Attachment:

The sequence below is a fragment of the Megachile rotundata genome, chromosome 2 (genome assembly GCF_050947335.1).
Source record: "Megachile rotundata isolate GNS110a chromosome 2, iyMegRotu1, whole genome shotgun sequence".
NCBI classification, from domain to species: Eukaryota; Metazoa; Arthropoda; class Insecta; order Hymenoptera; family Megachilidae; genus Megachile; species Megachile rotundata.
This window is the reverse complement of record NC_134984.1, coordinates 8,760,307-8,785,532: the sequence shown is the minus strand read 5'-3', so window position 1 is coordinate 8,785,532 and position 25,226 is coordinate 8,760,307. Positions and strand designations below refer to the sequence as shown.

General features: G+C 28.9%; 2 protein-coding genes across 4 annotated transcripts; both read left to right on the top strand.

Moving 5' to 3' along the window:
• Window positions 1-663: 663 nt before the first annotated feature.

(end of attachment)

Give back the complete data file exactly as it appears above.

The sequence below is a fragment of the Megachile rotundata genome, chromosome 2 (genome assembly GCF_050947335.1).
Source record: "Megachile rotundata isolate GNS110a chromosome 2, iyMegRotu1, whole genome shotgun sequence".
NCBI classification, from domain to species: Eukaryota; Metazoa; Arthropoda; class Insecta; order Hymenoptera; family Megachilidae; genus Megachile; species Megachile rotundata.
This window is the reverse complement of record NC_134984.1, coordinates 8,760,307-8,785,532: the sequence shown is the minus strand read 5'-3', so window position 1 is coordinate 8,785,532 and position 25,226 is coordinate 8,760,307. Positions and strand designations below refer to the sequence as shown.

General features: G+C 28.9%; 2 protein-coding genes across 4 annotated transcripts; both read left to right on the top strand.

Moving 5' to 3' along the window:
• Window positions 1-663: 663 nt before the first annotated feature.